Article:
OOAMC

Omaha one of 11 Cities selected for comprehensive African-American Male Achievement Initiative


In 2013, the National League of Cities with the support of the Open Society Foundation and PolicyLink created an eleven city cohort referred to as the Black Male Achievement Initiative. During the spring of 2013, the Empowerment Network and City of Omaha made an application to the National League of Cities to become part of their Black Male Achievement Initiative. Omaha was notified in May of 2013 that it was one of 11 cities selected to move forward with a technical assistance grant to develop a comprehensive plan focused on the success of African-American boys and young men in Omaha. The Empowerment Network Collaboration, a seven year nationally recognized initiative, includes all of these goals and has active collaborations and measurable results in each area identified as priorities by the National League of Cities.

Mayor Jean Stothert agreed to continue the city’s participation with the initiative in partnership with the Empowerment Network and assigned Cameron Gales and Barb Farho as the cities representatives. Willie Barney, President and Facilitator of the Empowerment Network, is the community leader and facilitator. One of the requirements for the NLC initiative is the active involvement of elected officials as stakeholders. The Omaha project includes a number of elected officials including African-American leaders: City Councilmen Ben Gray and Franklin Thompson; Douglas County Commissioner Chris Rodgers; Douglas County Treasurer John Ewing; School Board Members Justin Wayne, Marque Snow and Yolanda Williams. The focus of the initiative is five-fold: strengthening African-American families; improving educational outcomes; improving access to quality health care; connecting AA young men and men to employment; and reducing involvement in violence.

The planning team worked with a group of community partners during the summer of 2013 to develop an initial action plan which was submitted to the National League of Cities to qualify for a year of additional technical assistance. As a part of the process, over 40 representatives from various entities worked on the plan, and 20 signed letters of intent and agreed to participate formally to:

1. ENGAGE IN PLANNING WITH OTHER STAKEHOLDERS
2. PARTICIPATE WITHIN AN AGREED UPON STRUCTURE
3. COLLECT AND SHARE DATA
4. ALIGN STRATEGIES AS PART OF A COMPREHENSIVE PLAN
5. ACTIVELY ENGAGE YOUTH IN DECISION-MAKING

Now, over 50 organizations have agreed to participate with the plan as it continues to move forward and others are joining in each month. The group has also hosted two community meetings to gather additional ideas and recommendations for the strategies.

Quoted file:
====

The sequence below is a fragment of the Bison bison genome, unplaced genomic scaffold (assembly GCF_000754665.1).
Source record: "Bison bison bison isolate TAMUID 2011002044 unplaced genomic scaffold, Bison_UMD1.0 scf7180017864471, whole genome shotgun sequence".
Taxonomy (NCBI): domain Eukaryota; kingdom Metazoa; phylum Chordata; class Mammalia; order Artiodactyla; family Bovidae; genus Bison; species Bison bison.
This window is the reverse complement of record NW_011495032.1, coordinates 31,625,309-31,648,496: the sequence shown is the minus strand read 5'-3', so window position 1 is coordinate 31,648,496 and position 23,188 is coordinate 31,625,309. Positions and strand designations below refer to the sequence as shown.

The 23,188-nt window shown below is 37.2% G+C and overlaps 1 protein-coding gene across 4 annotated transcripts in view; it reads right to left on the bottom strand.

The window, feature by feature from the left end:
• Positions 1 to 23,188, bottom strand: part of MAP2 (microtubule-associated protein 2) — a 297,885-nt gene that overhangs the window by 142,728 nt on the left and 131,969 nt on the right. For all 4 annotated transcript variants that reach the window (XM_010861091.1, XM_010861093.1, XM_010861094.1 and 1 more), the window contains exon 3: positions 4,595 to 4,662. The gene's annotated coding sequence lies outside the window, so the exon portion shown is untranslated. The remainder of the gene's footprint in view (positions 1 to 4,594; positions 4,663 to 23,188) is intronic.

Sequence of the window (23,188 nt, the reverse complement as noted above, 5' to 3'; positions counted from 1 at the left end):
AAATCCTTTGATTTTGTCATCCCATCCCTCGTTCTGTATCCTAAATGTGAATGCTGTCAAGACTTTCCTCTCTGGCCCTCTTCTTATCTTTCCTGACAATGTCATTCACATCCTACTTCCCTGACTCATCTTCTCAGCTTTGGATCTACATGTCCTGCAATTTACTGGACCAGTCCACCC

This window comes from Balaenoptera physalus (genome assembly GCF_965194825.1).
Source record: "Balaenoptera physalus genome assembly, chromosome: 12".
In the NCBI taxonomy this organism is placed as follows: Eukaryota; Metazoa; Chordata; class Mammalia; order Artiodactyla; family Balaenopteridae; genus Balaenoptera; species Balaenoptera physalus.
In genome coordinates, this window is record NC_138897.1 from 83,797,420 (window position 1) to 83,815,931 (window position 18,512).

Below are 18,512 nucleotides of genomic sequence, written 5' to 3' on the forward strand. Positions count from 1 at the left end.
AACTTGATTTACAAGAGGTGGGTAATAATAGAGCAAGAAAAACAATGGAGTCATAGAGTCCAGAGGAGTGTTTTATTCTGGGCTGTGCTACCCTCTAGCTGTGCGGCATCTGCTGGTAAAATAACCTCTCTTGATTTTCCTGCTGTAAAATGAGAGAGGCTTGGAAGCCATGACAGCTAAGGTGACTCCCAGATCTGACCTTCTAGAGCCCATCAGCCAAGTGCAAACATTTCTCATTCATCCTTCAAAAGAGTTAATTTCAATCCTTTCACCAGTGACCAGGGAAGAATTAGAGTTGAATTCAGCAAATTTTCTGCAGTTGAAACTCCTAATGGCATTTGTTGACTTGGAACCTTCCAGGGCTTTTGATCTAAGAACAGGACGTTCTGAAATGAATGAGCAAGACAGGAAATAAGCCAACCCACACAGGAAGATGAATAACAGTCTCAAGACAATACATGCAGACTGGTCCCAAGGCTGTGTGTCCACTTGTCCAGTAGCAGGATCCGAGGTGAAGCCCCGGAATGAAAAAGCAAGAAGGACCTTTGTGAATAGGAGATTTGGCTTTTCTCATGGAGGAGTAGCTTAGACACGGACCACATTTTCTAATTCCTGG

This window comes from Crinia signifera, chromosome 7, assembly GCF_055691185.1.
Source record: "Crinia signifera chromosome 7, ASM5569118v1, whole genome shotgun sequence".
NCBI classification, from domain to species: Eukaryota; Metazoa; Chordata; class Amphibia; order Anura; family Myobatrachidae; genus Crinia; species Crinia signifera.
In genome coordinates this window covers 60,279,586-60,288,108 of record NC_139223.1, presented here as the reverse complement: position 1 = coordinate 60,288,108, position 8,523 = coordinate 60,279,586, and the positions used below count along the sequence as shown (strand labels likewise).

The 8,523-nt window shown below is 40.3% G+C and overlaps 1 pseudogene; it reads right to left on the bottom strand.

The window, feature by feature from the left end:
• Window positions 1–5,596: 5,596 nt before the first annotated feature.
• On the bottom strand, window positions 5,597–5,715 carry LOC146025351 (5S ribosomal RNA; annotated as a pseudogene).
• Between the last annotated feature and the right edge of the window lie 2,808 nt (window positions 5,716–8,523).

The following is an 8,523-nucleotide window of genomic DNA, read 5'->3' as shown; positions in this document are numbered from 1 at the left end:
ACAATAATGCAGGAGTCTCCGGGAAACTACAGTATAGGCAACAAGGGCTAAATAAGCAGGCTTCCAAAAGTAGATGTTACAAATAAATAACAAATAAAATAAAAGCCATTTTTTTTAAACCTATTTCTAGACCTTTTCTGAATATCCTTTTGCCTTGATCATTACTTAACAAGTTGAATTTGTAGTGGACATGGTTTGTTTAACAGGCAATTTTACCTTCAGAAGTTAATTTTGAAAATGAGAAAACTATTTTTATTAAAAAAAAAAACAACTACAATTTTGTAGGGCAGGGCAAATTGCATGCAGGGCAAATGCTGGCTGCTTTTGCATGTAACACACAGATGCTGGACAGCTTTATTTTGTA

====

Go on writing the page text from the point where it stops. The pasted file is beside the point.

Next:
To learn more about the Omaha African-American Male Achievement Collaborative or to get involved with this initiative, please click here.


Quotes from the May 15, 2014 Press Conference…

“We want to thank the National League of Cities and PolicyLink for the opportunity to partner on this great initiative. The city of Omaha, Empowerment Network and over 40 partners have created this collaborative. … We have the partnerships that will lead us to success.”

– Mayor Jean Stothert – City of Omaha

“Omaha scored extremely high on what they were currently doing and what they proposed to do. …We will lift up Omaha as being on the forefront in this work. … We’re excited to see the partnerships between the city and community.”

– Leon Andrews – National League of Cities

“Our young men are resilient, brilliant and creative, they have incredible talent. …Our job is to make sure they have every opportunity possible to reach their full potential.”

– Willie Barney, President and Facilitator of the Empowerment Network

“Once we provide hope, all other things are possible. Thank you to all the stakeholders. Stay in our lanes. Stay focused. Continue to collaborate. We have the talent to solve these problems and we will get it done.”

– Councilman Ben Gray

“The answer is bi-partisan… one political party cannot carry the weight. … these are not North Omaha’s kids; these are Omaha’s kids. If we’re going to be successful, it’s going to take people from both parties. …I believe Omaha will be the model city for the rest of nation.”

– Councilman Franklin Thompson